Insights & Advice


Welcome to the market’s weakest months

It is that time again. Stocks are entering the weakest time of the year on a seasonal basis. It is also a mid-term election year. Both factors could combine to keep the averages in place for a few months longer.

Defensive sectors such as healthcare, utilities, consumer staples and telecom, usually outperform during this time span, while aggressive growth areas like technology take a back seat. That is exactly what is happening if you look under the hood of most equity averages.

Clearly, given the level of the S&P 500 (2,840 as of Friday morning), with only 30-some points from our record highs, we have room to decline. Last week, I pondered whether the index would break out or break back down again into this many months-long trading range. It did the latter, thanks to events in Turkey.

The Turkish turmoil, which I wrote about in yesterday’s column, is one of those events I warned readers to expect in the slow, lazy days of August. The whole emerging market- contagion-global-financial-crisis-doomsday scenario that spooked the markets and sent the averages back down from their highs this week was simply a way for traders to improve their Profit & Loss. I hope you didn’t fall for this nonsense.

Turkey’s problems are just that—Turkey’s problems. There is little to no chance that what ails Turkey will spread to the rest of the world. The only investment advice I could give you on Turkey right now is this: if you are looking for a cheap vacation over the next few weeks, Turkey should be at the top of your list because their currency, the Turkish Lira, has dropped more than 40% against the U.S. dollar this year.

But I digress. In past columns, I have explained to readers that during mid-term elections, generally, stocks usually gyrate in a range, until sometime in the second half of October. By then, investors can guess on the election outcome and plan accordingly.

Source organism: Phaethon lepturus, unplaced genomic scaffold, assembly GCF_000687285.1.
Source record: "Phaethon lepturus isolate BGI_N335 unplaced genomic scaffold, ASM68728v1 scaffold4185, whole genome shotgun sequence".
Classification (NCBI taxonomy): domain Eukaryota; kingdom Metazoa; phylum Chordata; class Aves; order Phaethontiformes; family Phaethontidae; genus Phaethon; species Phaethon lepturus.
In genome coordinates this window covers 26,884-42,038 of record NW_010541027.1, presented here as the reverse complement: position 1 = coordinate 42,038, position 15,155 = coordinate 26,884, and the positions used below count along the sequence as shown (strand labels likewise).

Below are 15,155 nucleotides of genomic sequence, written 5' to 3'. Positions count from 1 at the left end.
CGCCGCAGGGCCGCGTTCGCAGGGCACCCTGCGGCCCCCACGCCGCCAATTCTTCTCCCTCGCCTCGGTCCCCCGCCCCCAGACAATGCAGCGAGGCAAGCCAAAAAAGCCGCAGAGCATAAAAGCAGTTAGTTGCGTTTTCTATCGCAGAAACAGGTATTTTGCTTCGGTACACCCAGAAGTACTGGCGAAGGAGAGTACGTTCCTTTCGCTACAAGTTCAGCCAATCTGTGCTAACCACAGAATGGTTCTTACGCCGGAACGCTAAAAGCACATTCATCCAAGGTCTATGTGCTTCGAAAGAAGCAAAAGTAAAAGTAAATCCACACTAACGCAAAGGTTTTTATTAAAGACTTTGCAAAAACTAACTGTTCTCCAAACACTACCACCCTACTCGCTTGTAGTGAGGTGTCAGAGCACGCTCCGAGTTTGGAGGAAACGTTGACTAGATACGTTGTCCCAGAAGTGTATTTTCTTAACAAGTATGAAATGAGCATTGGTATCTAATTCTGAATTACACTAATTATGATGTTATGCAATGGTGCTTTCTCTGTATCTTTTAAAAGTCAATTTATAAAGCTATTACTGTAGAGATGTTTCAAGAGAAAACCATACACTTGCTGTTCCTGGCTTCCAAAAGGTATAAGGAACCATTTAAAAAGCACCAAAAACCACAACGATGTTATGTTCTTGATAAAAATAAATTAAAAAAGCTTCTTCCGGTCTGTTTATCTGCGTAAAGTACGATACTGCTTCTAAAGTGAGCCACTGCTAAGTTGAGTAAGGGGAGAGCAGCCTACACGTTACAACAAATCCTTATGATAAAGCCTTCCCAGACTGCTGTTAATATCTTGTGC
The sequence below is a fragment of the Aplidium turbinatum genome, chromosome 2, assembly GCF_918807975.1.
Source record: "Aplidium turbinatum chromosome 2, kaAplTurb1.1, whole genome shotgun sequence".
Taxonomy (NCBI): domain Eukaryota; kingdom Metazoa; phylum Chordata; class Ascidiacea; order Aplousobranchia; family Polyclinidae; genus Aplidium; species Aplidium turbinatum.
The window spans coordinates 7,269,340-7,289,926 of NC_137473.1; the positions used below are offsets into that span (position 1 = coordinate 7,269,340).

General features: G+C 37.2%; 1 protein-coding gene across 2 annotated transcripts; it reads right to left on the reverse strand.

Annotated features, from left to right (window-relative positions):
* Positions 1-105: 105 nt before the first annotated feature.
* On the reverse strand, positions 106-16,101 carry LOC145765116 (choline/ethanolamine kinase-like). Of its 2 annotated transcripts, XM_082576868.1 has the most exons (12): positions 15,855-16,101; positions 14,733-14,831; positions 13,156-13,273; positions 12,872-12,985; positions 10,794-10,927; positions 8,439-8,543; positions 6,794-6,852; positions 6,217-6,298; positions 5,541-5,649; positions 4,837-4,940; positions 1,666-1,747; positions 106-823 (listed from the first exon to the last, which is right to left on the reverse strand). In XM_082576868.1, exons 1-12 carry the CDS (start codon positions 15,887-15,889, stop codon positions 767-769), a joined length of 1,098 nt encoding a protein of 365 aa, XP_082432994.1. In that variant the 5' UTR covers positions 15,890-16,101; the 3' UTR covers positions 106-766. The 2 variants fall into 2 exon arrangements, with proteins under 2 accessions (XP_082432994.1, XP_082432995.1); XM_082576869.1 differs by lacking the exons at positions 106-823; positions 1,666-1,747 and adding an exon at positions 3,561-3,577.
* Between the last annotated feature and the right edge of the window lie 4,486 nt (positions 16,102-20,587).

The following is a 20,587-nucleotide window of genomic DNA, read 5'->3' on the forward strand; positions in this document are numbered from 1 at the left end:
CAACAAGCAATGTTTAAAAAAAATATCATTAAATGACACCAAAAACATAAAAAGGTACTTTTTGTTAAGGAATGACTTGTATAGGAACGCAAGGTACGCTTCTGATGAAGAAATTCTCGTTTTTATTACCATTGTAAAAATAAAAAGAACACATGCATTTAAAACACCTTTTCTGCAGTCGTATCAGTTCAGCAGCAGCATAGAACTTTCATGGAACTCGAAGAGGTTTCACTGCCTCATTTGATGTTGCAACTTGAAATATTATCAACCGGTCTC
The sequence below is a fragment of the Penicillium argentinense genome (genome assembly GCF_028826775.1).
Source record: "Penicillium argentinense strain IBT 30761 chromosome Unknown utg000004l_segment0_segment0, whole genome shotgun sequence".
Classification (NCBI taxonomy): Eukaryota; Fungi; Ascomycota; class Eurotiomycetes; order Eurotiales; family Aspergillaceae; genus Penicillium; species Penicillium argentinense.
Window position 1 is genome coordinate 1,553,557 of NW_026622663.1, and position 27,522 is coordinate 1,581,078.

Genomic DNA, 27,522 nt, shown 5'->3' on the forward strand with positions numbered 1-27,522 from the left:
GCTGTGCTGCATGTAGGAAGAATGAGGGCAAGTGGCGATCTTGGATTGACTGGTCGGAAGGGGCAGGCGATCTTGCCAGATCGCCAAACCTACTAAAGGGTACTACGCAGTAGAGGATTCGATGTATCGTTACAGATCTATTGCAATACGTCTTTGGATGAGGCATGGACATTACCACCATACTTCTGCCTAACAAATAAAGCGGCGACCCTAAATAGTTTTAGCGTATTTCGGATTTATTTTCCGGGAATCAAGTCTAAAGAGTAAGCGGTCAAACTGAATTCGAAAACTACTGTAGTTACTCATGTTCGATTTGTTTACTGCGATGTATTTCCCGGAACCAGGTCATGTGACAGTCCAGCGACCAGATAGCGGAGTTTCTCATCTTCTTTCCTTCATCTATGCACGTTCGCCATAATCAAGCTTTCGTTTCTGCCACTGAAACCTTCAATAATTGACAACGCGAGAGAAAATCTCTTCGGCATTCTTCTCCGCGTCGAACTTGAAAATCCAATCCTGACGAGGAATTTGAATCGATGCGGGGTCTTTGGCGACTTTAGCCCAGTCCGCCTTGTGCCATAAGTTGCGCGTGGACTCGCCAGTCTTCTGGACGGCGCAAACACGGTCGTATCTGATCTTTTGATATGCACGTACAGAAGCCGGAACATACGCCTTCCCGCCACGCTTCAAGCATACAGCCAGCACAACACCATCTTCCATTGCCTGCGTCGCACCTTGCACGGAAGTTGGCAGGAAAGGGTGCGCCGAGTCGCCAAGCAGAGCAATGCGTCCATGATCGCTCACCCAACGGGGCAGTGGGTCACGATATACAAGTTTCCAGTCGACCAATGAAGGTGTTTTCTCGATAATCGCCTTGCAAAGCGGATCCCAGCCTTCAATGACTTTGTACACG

Combine that with a seasonally weak period for equities and what you are left with is a whole lot of nothing. There have been times in the past where we have seen the markets fall out of bed because of some short-term event during this period. This year, we certainly face a long list of potentially market-wrenching concerns. Everything from a Trump trade war to higher inflation to a spike in interest rates could send the market down 5-8% in a blink of the eye.

If so, my advice is to do nothing. Doing nothing, you see, can sometimes be a winning strategy. If you did nothing in February through March, you would be ahead of the game right now. Don’t listen to the bears who say the markets are on their last legs, that a recession is nigh, and investors should run for the hills. All their warnings will eventually be proven true, but the difference is in the timing.

Investors have been underestimating the strength of this market’s quads, hamstrings and calves for over a decade. Sure, we have been in a recovery since July of 2010, but that does not mean a recession must be imminent. Think of Australia, in its 27th year without a recession, and take a breath.

When I change my mind about the markets, you will be the first to know. In the meantime, look at those Turkish airfares and enjoy the summer.

Posted in At the Market, The Retired Advisor